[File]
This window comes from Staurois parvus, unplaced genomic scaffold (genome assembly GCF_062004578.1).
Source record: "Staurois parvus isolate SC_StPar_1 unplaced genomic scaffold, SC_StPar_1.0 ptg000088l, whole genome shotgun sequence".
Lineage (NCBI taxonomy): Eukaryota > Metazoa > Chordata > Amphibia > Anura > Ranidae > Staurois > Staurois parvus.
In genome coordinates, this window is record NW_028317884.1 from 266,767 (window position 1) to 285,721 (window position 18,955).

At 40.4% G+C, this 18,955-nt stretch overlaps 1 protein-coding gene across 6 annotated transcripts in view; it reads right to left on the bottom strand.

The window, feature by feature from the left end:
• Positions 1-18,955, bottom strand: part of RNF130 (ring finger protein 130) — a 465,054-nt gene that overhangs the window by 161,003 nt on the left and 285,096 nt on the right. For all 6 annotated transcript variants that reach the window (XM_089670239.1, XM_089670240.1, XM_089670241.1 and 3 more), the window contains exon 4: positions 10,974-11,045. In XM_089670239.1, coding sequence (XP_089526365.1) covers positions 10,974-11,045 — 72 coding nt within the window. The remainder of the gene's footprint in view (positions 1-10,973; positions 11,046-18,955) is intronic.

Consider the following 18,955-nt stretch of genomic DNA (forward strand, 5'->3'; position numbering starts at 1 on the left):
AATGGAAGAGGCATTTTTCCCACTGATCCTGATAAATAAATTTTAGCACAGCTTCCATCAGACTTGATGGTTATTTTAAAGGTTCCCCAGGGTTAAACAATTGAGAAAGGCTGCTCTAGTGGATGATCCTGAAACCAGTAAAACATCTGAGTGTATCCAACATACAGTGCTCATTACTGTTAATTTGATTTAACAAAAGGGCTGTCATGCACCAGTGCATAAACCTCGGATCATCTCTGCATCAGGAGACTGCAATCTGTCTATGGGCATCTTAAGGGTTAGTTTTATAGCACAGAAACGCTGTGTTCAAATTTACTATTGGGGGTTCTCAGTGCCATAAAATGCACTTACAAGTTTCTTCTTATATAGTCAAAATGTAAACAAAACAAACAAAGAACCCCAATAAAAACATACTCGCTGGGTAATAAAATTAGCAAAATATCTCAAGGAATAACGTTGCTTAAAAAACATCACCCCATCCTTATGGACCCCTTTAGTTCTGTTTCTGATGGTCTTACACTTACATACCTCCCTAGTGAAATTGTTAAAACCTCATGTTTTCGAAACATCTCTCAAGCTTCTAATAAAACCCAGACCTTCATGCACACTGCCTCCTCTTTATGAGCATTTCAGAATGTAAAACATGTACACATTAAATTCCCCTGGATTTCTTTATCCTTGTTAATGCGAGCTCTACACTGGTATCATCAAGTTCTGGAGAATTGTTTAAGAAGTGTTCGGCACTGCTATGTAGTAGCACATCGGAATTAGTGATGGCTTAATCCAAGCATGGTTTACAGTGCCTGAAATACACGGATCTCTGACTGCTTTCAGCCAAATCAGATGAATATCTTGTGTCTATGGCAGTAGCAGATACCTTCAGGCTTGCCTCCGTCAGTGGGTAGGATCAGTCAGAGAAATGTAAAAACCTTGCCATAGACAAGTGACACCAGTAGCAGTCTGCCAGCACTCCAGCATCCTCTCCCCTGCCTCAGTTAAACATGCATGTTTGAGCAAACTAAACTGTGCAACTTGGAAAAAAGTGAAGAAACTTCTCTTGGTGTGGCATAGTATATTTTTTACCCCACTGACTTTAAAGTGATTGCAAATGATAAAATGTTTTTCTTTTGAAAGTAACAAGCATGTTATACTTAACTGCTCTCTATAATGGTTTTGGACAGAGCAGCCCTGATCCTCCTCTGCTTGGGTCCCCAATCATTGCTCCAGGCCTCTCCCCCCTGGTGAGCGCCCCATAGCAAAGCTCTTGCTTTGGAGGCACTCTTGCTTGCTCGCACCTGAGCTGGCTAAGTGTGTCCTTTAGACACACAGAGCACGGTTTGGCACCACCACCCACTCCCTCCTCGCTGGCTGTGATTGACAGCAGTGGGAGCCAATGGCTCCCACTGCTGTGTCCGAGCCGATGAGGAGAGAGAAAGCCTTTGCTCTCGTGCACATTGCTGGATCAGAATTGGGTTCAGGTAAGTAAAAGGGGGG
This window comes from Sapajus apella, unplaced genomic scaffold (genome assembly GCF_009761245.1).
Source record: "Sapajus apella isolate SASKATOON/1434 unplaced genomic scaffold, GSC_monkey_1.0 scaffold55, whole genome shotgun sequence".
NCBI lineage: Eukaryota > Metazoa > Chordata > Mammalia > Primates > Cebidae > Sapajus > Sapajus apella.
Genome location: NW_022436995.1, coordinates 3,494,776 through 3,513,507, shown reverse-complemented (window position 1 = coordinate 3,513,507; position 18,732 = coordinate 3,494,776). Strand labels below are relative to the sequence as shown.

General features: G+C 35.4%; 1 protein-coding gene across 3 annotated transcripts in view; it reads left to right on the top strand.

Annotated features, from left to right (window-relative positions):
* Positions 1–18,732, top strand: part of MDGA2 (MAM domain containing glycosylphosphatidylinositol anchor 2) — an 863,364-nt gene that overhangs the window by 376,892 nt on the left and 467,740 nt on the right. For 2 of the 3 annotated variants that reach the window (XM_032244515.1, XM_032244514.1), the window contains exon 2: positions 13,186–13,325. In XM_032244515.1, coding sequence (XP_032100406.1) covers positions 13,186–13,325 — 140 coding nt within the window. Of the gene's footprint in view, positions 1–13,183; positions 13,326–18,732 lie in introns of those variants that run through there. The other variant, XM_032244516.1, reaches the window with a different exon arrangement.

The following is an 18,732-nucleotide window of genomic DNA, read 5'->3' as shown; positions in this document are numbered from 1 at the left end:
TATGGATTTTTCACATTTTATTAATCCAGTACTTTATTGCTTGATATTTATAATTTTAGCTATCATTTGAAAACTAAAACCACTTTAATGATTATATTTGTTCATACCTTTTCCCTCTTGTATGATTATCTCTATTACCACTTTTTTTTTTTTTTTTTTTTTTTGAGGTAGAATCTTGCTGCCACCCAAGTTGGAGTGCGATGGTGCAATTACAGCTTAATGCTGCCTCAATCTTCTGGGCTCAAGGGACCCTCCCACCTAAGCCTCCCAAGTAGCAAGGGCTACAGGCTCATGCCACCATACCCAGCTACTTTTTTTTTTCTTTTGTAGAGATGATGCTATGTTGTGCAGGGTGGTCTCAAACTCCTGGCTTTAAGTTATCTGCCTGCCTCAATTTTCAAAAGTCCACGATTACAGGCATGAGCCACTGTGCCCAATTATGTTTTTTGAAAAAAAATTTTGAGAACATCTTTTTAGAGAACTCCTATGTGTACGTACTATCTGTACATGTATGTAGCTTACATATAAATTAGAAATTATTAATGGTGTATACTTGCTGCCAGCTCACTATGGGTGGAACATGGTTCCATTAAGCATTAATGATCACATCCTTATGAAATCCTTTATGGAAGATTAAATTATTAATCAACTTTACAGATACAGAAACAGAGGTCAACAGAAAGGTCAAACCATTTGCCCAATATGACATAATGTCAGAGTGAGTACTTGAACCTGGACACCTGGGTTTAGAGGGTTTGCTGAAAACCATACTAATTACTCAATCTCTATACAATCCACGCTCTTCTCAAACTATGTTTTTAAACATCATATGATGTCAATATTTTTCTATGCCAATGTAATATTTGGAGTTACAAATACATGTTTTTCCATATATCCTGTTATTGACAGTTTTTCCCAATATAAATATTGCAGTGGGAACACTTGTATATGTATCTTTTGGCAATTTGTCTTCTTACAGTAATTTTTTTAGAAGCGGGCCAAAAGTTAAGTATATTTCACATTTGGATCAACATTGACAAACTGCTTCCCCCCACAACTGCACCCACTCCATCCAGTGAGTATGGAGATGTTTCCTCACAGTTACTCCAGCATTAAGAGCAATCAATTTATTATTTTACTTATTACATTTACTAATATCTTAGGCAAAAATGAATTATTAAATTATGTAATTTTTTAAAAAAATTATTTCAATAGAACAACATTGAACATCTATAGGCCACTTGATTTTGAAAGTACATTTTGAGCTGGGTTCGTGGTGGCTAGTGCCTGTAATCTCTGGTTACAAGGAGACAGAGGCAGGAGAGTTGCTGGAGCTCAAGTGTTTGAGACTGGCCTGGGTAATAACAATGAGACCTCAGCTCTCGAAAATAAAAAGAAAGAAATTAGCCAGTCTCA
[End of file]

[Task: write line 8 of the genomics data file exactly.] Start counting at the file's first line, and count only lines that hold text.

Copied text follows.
Consider the following 18,955-nt stretch of genomic DNA (forward strand, 5'->3'; position numbering starts at 1 on the left):